Millennials In The Housing Market
Millennials really don't differ all that much from older generations. The main thing is that many Millennials have so much debt at such a young age that it seems impossible to overcome. Add in that none of us seem to have any idea of how to buy a house, and some of us don't see why we should. With rising anxiety and depression rates, delayed marriage ages, and that infernal student debt, the entire process can be extraordinarily daunting.
This article can be interpreted for any first time home buyer. I think a lot of people in my generation have 'PTSD,' if you will, from watching our parents in the last recession, and a fairly normal distrust for institutions. My goal by the end of this is to simply and clearly explain what needs to happen if you want to buy a home, period.
Lots of people ask me "How is the market?" Usually the answer is "It's good." This isn't a false statement, but really the question people want to ask 90% of the time is "Is this a safe time for me to consider Buying?" If your basis for buying or not is based around whether or not it is "safe" then we need to sit down and have a discussion. Any time can be a good time to buy, depending on the situation.
Another thing that I get a lot of is about those Real Estate Investing videos that pop up all over Facebook. Those are fake. While Real Estate is the single largest wealth creator in the U.S., it takes time to build a portfolio and equity.
On to the meat and potatoes of the post. How does one deal with their student debt, paying rent, and all of the other bills life has to throw at you, and still save for a home? It is all about manageability and planning. I fully understand that having your own space is important and feels good, but at what cost? Remember you will need at LEAST 3% down to buy a home (yes 3% of the sales price i.e. 3% of $100,000 is $3,000) meaning that you need to be able to save that. It is pretty easy math but here goes, $1000 per month alone and saving minimal amounts vs. $500-600 per month with a roommate and banking the extra $500. In one year you will have about $6000 saved.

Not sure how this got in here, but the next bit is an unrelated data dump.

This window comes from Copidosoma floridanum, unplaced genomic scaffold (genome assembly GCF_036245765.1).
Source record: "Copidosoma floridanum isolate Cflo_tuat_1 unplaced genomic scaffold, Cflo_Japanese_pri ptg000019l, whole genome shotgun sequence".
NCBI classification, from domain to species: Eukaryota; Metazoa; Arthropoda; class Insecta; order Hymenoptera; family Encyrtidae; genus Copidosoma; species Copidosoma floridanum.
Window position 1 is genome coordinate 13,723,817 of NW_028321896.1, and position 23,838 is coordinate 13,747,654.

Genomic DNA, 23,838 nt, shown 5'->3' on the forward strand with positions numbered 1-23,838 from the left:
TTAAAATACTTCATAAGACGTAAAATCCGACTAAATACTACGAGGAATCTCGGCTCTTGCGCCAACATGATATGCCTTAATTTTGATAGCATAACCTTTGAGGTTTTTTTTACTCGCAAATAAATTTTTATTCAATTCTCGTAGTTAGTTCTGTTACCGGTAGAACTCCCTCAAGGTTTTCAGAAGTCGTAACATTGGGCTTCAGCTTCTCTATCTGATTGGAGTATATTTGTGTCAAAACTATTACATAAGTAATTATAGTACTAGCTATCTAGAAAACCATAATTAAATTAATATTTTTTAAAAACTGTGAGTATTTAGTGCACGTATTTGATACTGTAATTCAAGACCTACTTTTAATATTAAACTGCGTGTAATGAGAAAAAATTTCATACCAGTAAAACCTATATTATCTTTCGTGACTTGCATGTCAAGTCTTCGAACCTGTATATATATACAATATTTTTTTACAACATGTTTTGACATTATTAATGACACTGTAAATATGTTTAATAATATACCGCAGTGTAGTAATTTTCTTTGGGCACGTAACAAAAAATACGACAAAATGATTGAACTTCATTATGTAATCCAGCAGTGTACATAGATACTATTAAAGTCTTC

So why don't we do that? Here is part two, Credit. Just because you have a looming student debt doesn't disqualify you. What you have to do is get it to a manageable point. Picking up a theme? What I mean is that your credit needs to be at minimum a 580 for an FHA loan (620 for conventional.) so making regular payments is key so that you don't take a hit. This step and the previous step go hand in hand. Rent is the single largest expense you should have, getting that lowered is key, freeing up your ability to pay your debt and also save.
In our generation we see so much of the instant lifestyles. All over social media we have people rubbing in how "amazing" their lives are and how successful they may or may not be. This can be very disheartening, I know i have been there. One big thing that we all need to keep in mind is those are snapshots of the good times. and more often than not there is another side to the story we don't see. The point here is basically don't compare your chapter one to someone else's chapter 10. Don't go "flex" and spend exorbitant amounts on a new car or something else frivolous, there will be plenty of time for that.
My message to all Millennials in and out of the market, sacrificing now means security in the future. That means live the extra few years with roommates, cut your costs, and pay attention to where all of your money is going. I cannot stress this enough. If you're serious about your future seriously consider the things laid out here. If you have questions or concerns please feel free to reach out and ask. Real Estate professionals aren't going to charge you by the hour, many of us simply want to be economic drivers in our areas and build our communities and the people in them.
Keven Beach, Realtor®